a cross-sectional generated surface of said main reflector being mirror-symmetric relative to a center plane through said fluorescent tube and running along the longitudinal direction of said light bulb.
9. A specular lamp according to claim 8 wherein a cross-sectional generated surface of said main reflector has two circular arc portions joined to one another, said arc portions merging with respective outer portions.
10. A specular lamp according to claim 9 wherein the outer portions are straight.
11. A specular lamp according to claim 9 wherein the outer portions are parabolic.
The invention relates to an indirect specular lamp comprising a counter-reflector, a lamp arranged within the counter-reflector and completely shielded therefrom, and an at least partially curved main reflector arranged opposite the counter-reflector and fashioned larger than the counter-reflector.
In lighting technology, there is an effect to protect a person situated at a certain distance from the lamp against being dazzled. This person should thus not have a direct view of the lamp and should not be disturbed by glaring reflectors. An adequate brightness should also be established for the intended purpose in the beam region of the lamp. These conditions are satisfactorily met by a specular lamp of the type initially cited which is disclosed, for example, in the product brochure "Objektleuchten" of Siemens AG, Catalog I 4.23 1982, page 3/0, incorporated herein. An indirect specular lamp comprising a halogen lamp within a counter-reflector or back-reflector is shown therein. This arrangement is situated opposite a main reflector from which the light rays are reflected into the region to be illuminated. Above a screening angle--measured from the vertical--the lamp has a screening region in which no light is beamed out from the main reflector. Given a viewing angle which is smaller than the screening angle (radiation range), the lamp itself is covered by the counter-reflector or back-reflector.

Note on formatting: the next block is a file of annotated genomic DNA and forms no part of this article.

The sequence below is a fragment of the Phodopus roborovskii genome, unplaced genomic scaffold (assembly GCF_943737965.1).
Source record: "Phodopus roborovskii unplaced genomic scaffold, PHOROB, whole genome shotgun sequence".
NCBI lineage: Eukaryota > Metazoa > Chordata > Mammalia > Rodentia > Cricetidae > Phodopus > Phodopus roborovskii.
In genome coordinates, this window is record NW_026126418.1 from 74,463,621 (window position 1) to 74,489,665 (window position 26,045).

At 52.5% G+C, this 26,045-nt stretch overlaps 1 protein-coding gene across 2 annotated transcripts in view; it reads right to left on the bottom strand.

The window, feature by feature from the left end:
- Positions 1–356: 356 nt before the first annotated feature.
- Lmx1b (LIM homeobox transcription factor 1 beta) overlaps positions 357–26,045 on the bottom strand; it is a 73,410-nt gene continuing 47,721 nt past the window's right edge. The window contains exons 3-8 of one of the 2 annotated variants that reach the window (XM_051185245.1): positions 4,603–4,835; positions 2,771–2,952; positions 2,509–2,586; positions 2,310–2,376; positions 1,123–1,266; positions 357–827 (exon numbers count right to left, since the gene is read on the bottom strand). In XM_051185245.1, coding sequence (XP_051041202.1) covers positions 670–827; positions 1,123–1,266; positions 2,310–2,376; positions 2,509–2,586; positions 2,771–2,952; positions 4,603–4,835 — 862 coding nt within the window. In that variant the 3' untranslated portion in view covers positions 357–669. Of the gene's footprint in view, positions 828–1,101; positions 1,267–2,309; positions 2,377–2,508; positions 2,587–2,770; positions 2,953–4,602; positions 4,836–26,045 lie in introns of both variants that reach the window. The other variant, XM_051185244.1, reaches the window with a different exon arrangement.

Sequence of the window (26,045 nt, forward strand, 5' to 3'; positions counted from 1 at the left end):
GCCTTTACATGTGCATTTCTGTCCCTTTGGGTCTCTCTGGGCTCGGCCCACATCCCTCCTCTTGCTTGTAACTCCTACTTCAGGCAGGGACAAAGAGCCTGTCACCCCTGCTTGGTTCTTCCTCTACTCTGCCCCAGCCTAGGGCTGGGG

There have been recent efforts to also achieve a low luminance in the radiation range. One reason for this is that, given reflective work surfaces, for example, that reside under the lamp, a person working there will not be disturbed by an excessively great luminance when looking at the reflective work surface.
Specular lamps of the known type only have a low luminous flux. In order to uniformly illuminate larger spaces, several of these illuminating devices are required, this not always being economically justifiable.
An object of the invention is to create a specular lamp of the type initially cited having a higher luminous flux wherein the luminance in the radiation range does not exceed a prescribed value.
This object is achieved in accordance with the invention in that the light bulb is a fluorescent tube, that the counter-reflector is fashioned channel-like, and is provided with cross-lamellae for blocking off the light bulb in the longitudinal direction.
The desired, high luminous flux is assured by the use of the fluorescent bulb. The cross-lamellae at the counter-reflector guarantee that the luminance in the radiation region is also low when observed in the longitudinal direction.